All doctors rely on laboratory tests in making many of their medical decisions. Some tests may be done on samples of blood, urine, or body tissue. For others, the patient may be sent to a special laboratory for X-rays, function studies or scans, imaging, or certain invasive procedures such as colonoscopy. The following are some of the more common tests that you may encounter as part of a diagnostic process.
Urine studies are the oldest medical tests. Ancient physicians diagnosed disease by studying the color and smell of urine, and some even tasted it. By this last method, early Greek physicians could discern diabetes, when the urine had a sweet taste because of the presence of blood sugar, or glucose. Today, urine is studied not only for glucose, but also for blood cells, protein, bacteria, hormones, and chemicals. Some urine tests can be done at home. Included are early pregnancy tests, which can now detect pregnancy as soon as two weeks after conception; and a glucose test, in which chemical strips dipped in a urine sample can detect sugar, a sign that diabetes is out of control. For other analyses, the urine specimen may be collected at home or in a doctors office, and then sent to a laboratory.
Your blood speaks volumes about your health, and blood tests can detect many conditions long before any symptoms appear. Certain of these tests involve measuring levels of substances carried in the blood, such as cholesterol, hormones, enzymes, drugs, and numerous body chemicals. A biochemical profile, which may involve 40 or more such measurements, can now be done very quickly in a sequential multiple analyzer (SMA) machine with just one or two test tubes of blood. The results are reported on a computer printout that compares your numbers with normal ones.
Although automated blood analysis is fast and relatively inexpensive, errors are common, and you should not be unduly alarmed by an abnormal result. In such cases, a second, less automated, and more precise test will be done to confirm the results of the first one.
Other tests involve looking through a microscope at the blood cells themselves. For a total blood count, the numbers of different blood cells in a specific amount of blood are estimated. The size, shapes, and color of the cells may also be studied, especially if sickle cell disease, anemia, leukemia, or another type of blood disorder is suspected.
These tests require examination of a sample of tissue under a microscope for abnormalities. In some biopsies, a tumor or piece of tissue is removed surgically. In other cases, such as in a bone, liver, or breast biopsy, the sample may be obtained by aspiration with a hollow needle inserted through the skin and overlying tissue.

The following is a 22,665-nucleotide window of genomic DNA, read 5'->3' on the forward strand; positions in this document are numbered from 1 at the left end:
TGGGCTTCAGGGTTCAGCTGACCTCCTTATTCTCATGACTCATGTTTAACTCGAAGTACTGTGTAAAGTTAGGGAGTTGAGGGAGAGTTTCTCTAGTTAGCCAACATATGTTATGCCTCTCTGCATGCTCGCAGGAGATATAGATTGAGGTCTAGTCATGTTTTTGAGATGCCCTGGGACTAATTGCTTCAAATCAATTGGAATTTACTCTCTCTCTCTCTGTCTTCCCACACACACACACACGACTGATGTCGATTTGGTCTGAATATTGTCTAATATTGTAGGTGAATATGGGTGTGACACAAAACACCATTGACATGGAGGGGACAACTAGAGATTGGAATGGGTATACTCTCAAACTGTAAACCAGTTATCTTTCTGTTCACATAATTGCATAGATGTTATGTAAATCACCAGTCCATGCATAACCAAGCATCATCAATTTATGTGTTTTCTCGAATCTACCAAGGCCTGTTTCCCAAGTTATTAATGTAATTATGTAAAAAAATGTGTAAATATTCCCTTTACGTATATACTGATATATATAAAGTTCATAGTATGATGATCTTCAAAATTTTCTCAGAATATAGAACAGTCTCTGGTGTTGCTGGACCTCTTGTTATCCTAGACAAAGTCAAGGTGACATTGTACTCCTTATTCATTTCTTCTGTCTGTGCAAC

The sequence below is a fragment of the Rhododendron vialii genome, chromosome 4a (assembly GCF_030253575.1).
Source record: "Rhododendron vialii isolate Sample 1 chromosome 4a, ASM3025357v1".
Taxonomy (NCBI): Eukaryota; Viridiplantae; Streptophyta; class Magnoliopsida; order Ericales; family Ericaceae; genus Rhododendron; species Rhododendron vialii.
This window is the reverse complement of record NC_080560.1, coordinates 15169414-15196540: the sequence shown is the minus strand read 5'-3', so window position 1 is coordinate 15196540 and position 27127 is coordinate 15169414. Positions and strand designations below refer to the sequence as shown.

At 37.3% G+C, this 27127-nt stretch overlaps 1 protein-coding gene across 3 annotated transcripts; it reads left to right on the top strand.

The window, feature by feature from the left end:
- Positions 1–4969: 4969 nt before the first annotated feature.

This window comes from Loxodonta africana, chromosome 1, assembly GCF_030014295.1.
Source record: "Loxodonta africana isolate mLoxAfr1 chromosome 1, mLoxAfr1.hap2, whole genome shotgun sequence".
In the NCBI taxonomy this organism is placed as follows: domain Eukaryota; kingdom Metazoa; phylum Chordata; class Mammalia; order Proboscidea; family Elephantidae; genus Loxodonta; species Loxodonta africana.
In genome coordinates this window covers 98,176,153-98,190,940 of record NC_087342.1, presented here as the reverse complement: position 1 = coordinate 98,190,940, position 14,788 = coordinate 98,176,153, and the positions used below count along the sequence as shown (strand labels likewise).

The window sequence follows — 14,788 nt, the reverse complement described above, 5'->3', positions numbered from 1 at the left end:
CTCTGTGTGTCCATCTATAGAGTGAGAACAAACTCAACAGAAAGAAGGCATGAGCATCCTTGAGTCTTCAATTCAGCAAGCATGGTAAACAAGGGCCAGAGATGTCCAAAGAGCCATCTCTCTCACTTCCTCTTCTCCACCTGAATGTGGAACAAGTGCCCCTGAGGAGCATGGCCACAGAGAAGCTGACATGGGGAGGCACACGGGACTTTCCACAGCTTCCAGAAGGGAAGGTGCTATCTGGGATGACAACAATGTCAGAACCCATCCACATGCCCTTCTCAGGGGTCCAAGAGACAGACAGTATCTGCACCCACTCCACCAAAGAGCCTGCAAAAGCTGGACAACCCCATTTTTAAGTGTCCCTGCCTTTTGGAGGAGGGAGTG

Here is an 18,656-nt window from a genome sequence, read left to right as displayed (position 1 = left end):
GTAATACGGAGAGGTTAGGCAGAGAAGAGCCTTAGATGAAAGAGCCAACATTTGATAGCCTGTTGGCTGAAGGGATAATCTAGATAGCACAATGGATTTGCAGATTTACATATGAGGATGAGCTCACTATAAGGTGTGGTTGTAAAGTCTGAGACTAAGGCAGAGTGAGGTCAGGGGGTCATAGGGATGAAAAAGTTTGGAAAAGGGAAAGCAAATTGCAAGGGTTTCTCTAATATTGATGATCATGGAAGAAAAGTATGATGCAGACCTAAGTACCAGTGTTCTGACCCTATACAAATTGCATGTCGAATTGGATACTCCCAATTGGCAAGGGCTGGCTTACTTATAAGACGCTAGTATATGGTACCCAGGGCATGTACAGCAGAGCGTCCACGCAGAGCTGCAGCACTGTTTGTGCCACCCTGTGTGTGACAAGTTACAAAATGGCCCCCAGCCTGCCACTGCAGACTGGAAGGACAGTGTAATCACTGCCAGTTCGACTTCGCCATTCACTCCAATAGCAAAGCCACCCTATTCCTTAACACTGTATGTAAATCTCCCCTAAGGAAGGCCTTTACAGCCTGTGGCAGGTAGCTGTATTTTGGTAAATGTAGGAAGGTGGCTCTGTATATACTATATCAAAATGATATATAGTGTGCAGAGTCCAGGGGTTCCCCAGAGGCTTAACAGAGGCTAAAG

This test involves scraping cells from the surface of a woman's cervix and then studying them microscopically for abnormalities that indicate possible cancer. Pap smears, which are included as part of most gynecological examinations, should be performed every one to three years.
These are diagnostic studies done in special laboratories to assess how well an organ or organ system is functioning. Common examples include hearing and vision tests, spirometry to assess lung function, exercise stress tests to study cardiovascular capability, and nerve and muscle studies. In some cases, such as a fertility workup, function tests are usually combined with other types of laboratory analyses.
The Cost Factor
In recent years, testing has emerged as the fastest growing and most costly aspect of medical care in the United States. Computers and other technological advances are responsible for much of this growth, but changes in medical practice are also a factor. For example, many doctors say they order tests as a protective measure against malpractice suits, even though they may not expect the results to alter treatment. Others perhaps use tests to boost income, because they can charge higher fees (and are more likely to be reimbursed by insurance and other third-party payers) for tests and procedures than for time spent counseling their patients in preventive measures.
In some instances, costly screening tests only rarely uncover an abnormality, raising the question of whether they are cost-effective. For example, ultrasound is now performed frequently during pregnancy to screen for certain birth defects and determine fetal age. Some economists question whether this is an appropriate use of medical resources because the large majority of pregnancies are normal. As an alternative, they suggest that ultrasound be reserved for high-risk pregnancies or those in which a problem is already suspected.
Cost is not the only issue -- many tests are uncomfortable and some carry a risk of complications. As a patient, you can protect yourself from being given any unnecessary tests by asking the following questions:
- Why do I need this test?
- Is it painful?
- Is there any risk of complications?
- How accurate, usually, are the results?
- Am 1 likely to need additional tests?
- How will the results be used?
- Will the results affect the course of my treatment?
- What will happen if I don't have the test?